Today’s state comptroller’s report on the deadly 2010 flotilla raid treats it as a bureaucratic issue with no moral dimension.
There’s so much to say about the raid on the Turkish flotilla bound for Gaza two years ago, so much that has been said, and what’s the big, long-awaited, explosive indictment in today’s state comptroller’s report on the event?
“The prime minister’s decision-making was made without proper coordination, documentation, or preparation…” He didn’t hold enough meetings, or he didn’t hold the right kind of meetings. He didn’t “internalize’ the defense establishment’s warnings that there would be violent resistance on board. Would it have changed anything if Bibi had “internalized” them? Ynet: “The comptroller noted that while his assertions are not enough to conclusively indicate that the unfortunate outcome of the flotilla could have been prevented had the decision-making protocols been followed, the incident should serve as a lesson for the future.”
Israel blockaded Gaza, preventing spices, toys, newspapers and anything else considered “luxury items” from going in; then a flotilla led by a Turkish ship, the Mavi Marmara, sailed for Gaza carrying medical supplies and other humanitarian aid; on May 31, 2010 the navy tried to commandeer the ship in international waters; a few dozen Islamists and other activists swinging clubs and metal rods attacked the unarmed commandos who were sliding down ropes onto the ship, capturing three of them; then a team of armed commandos boarded the ship, killing eight Turks and one Turkish-American, and took it over.
The Palmer Commission, appointed by Ban Ki-moon, wrote an investigative report on the raid that Israel waves around as vindication because it determined (unfortunately) that the blockade of Gaza was justified. Here’s a passage from the Palmer report that the Prime Minister’s Office doesn’t publicize:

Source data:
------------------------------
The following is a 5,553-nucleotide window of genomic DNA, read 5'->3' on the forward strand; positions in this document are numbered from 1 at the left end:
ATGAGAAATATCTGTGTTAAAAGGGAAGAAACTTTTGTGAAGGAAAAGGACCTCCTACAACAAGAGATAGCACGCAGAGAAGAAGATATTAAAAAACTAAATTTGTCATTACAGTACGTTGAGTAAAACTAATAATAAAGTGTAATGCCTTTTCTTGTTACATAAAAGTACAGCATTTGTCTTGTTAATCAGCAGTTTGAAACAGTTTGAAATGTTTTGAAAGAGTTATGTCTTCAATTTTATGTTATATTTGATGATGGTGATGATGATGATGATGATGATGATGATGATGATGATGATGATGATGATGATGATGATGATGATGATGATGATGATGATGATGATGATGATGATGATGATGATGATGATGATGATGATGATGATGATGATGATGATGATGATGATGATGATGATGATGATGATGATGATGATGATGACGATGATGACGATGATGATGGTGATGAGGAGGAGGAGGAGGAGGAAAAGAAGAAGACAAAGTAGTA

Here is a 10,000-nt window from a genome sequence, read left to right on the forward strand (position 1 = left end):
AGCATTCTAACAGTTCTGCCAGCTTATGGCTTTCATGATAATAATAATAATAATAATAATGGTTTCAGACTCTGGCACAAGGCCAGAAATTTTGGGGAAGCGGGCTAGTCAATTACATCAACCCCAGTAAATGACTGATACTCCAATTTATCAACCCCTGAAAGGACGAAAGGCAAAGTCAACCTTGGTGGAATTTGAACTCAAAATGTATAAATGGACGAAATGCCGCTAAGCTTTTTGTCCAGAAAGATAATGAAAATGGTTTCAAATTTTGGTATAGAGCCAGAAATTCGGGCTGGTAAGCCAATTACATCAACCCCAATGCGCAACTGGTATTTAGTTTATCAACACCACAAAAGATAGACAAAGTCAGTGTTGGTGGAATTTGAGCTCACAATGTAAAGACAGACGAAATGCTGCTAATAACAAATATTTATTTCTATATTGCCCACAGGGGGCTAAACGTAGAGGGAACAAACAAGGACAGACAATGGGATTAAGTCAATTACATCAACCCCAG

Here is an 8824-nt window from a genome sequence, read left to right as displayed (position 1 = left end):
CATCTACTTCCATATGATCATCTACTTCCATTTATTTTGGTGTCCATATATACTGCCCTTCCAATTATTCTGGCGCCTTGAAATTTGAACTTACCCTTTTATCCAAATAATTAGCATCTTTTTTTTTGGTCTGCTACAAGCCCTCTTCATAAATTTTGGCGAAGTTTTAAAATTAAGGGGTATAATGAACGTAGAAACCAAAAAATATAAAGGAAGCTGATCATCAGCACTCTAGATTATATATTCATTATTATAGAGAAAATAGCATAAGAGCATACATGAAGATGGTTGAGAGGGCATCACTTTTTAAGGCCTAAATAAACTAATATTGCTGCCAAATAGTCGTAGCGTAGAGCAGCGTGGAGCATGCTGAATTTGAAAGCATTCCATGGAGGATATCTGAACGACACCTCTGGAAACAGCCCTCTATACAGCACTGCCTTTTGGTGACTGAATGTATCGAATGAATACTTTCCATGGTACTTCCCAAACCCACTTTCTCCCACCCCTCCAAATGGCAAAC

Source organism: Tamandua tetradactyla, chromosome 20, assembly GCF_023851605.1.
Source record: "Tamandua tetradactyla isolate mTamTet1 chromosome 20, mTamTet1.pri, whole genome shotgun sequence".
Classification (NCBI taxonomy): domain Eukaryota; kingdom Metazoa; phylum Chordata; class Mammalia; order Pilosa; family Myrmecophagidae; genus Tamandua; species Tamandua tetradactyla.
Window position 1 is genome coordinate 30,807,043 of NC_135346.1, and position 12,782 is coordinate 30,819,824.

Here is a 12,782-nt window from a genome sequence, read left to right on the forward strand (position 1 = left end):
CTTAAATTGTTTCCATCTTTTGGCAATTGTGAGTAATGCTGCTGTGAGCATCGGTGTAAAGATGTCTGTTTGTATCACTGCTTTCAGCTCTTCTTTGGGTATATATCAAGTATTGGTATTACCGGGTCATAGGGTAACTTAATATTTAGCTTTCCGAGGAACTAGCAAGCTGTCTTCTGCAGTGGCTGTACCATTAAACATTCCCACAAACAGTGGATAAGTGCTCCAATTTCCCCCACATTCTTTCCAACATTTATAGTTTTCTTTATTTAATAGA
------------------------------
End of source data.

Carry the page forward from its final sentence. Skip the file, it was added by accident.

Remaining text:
No satisfactory explanation has been provided to the Panel by Israel for any of the nine deaths. Forensic evidence showing that most of the deceased were shot multiple times, including in the back, or at close range has not been adequately accounted for in the material presented by Israel.
There was significant mistreatment of passengers by Israeli authorities after the take-over of the vessels had been completed until their deportation. This included physical mistreatment, harassment and intimidation, unjustified confiscation of belongings and the denial of timely consular assistance.
Prior to the Palmer report, the United Nations Human Rights Council appointed an investigative panel, which Israel treated like it treated the Goldstone Commission. The UNHRC panel, which interviewed 112 activists on board the Mavi Marmara, wrote things like this:
None of the four passengers who were killed [on the ship’s top deck and bridge deck], including a photographer who at the time of being shot was engaged in taking photographs and was shot by an Israeli soldier positioned on the top deck above, posed any threat to the Israeli forces. There was considerable live fire from Israeli soldiers on the top deck and a number of passengers were injured or killed whilst trying to take refuge inside the door or assisting others to do so.
When the detained activists were taken to Ben-Gurion Airport to be flown home, they were mauled by Israeli security forces, they told the UNHCR panel, which was headed by a former International Criminal Court judge from Trinidad and Tobago, who was joined by a British war crimes prosecutor and a women’s rights activist from Malaysia. An anecdote:
Some passengers in the passport checking area saw an older passenger being roughly treated after receiving what appeared to be a beating. When other passengers, including Irish and Turkish, protested at this treatment, they were charged by soldiers using batons. In the foray, around 30 passengers were beaten to the ground, kicked and punched in a sustained attack by soldiers. One Irish passenger was seen being particularly badly beaten around the head and held in a choke position to the point of near suffocation.
The actions of the navy commandos during the raid, the actions of the soldiers, cops and prison guards after the raid – none of this was mentioned in the state comptroller’s report. But why should it have been? Israel’s internal “investigations” already determined that everything was as it should have been, it was self-defense from start to finish.
The lesson learned here from the raid is that the navy should have met the Mavi Marmara with shock and awe, not ropes and paintball guns like they did. The tragedy was not the nine deaths – let them rot in hell – but that they gave the anti-Semites ammunition for another blood libel against Israel. Moral of the story: It’s not enough to be right, you have to be smart, too.
So now the state comptroller, Micha Lindenstrauss, says Netanyahu didn’t follow protocol, he didn’t listen – not that it would have made any difference, but still.
Bibi can skate past this “scandal” in leg irons. This one will be forgotten by tomorrow. The weekend news round-ups may have a little fun with him, but the dogs bark and the caravan moves on. When it comes to ramming it to the Gazans, or the Turks, or anybody, really, the only way to cause a scandal in this country is by not doing it hard enough.